Polish EP Elections: Gateway for Change or Retirement Home for Politicians?

Rembrandt: Bust of an Old Man with a Beard // Public domain

Poland has proudly joined the EU 20 years ago. However, the European Parliament still lacks credible representation in the eyes of many voters, in particular the country’s youth. As the EP elections approach, one must question the true purpose of these elections in Poland. Are these elections genuine democratic exercises or merely opportunities for aging politicians to secure pensions and receive the last token of appreciation from their parties?

The failure to emphasize the significance of these elections leaves many Poles wondering about their relevance, as their voices continue to go unheard (it is important to note that this notion is not exclusive to Poland alone). Currently, Polish MEPs have an average age of 61, with several Polish MEPs over 70 and even 80, which makes them significantly older than the European Parliament’s average. Among them are 5 former Prime Ministers and ministers who have already served on the national stage.

The statistics beg two questions: is the European Parliament even a place for young people? And is the EP an ambitious institution of change, or rather the end of the line for phased-out politicians? As of now, out of 52 MEPs representing Poland, only one is under 40. With around 58% of Poland’s population being under 40, the vast majority of Poles do not have their age group represented in Brussels.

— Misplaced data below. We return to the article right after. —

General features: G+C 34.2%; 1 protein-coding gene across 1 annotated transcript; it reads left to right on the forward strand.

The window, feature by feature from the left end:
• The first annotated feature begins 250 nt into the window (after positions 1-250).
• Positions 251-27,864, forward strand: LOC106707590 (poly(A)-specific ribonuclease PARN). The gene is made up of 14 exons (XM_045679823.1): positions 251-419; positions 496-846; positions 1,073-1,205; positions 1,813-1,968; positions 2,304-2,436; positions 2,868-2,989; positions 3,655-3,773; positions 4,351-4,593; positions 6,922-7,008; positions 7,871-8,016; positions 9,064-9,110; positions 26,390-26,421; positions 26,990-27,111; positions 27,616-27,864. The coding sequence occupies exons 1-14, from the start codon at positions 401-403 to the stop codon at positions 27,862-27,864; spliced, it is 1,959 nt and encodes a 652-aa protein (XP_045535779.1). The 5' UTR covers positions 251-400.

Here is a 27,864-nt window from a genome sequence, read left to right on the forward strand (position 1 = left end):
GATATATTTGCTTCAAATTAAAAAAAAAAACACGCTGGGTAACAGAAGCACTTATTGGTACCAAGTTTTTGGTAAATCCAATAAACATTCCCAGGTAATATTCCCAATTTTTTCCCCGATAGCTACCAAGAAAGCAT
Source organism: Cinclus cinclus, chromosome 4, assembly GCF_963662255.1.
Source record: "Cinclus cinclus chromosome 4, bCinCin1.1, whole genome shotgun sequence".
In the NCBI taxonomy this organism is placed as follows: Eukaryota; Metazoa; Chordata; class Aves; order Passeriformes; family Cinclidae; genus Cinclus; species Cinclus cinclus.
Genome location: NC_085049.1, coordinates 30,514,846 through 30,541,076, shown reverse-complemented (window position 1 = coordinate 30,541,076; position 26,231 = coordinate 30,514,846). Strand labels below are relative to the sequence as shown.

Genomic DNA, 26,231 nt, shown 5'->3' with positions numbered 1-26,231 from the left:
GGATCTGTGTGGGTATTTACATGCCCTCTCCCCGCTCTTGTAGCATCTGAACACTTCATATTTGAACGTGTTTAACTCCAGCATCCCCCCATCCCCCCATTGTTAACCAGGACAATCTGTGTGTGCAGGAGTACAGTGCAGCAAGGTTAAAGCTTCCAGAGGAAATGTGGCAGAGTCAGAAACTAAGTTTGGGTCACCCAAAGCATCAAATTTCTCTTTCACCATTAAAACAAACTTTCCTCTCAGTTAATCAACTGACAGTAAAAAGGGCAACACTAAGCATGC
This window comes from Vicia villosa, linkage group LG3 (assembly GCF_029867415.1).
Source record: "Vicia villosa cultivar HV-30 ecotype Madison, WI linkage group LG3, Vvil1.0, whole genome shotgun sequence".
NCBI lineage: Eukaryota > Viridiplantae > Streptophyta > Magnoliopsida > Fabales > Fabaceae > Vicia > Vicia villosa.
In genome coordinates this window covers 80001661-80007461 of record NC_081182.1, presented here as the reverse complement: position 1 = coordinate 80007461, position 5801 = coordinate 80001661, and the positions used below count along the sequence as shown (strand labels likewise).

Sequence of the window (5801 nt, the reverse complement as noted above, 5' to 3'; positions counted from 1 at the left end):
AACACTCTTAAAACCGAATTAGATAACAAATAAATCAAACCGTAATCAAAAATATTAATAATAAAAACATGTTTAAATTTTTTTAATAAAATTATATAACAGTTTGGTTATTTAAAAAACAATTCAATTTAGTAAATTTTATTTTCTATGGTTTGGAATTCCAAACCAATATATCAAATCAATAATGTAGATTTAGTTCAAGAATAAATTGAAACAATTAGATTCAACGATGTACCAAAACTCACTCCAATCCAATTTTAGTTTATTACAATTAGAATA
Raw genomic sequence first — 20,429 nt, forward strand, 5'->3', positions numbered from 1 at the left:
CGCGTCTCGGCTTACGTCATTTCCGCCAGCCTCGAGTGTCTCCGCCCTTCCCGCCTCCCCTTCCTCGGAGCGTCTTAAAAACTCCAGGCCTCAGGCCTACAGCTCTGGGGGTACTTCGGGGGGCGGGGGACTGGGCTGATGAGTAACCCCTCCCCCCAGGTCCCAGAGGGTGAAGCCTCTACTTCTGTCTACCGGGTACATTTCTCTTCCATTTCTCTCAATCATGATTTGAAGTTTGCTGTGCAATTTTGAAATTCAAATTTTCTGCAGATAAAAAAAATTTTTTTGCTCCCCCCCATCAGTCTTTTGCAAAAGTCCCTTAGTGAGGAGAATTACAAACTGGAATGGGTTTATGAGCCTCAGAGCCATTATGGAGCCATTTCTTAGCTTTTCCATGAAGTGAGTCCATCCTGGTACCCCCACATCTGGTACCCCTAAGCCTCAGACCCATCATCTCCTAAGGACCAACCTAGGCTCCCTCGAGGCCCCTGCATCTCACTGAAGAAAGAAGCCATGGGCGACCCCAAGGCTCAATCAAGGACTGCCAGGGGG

Yet, young people are the key to winning the election. The last Polish parliamentary elections have shown that young Poles are the ones who voted out the far-right PiS party. If democratic parties want to win the EP election, they must adopt a more youthful agenda but most importantly have a different approach towards the EP elections. Simply assigning younger people to tasks such as handing out leaflets or appearing in photos with officials should not be the sole measure of their political engagement. Instead, they should be encouraged to become prominent candidates themselves, offering the voters relatable candidates to support and vote for.

To achieve this, political parties in Poland need to rethink their approach to European Parliament elections and promote younger candidates but also emphasize the importance of the EP elections more. Unfortunately, under the current circumstances, this is not happening.

While age does not mean irrelevance or an inability to fulfill duties (in fact many Polish MEPs have a heavy political background), the concern arises when it appears that the EP is becoming a retirement destination for phased-out politicians. This trend undermines the ambition and seriousness of the institution, raising doubts about its inclusivity and capacity for meaningful change. By elevating young people within the political landscape, Poland can truly embrace its role in shaping the direction of the European Union. As Poland celebrates two decades of EU membership, it is time to reevaluate the significance of the EP election and prioritize the inclusion of young voices.

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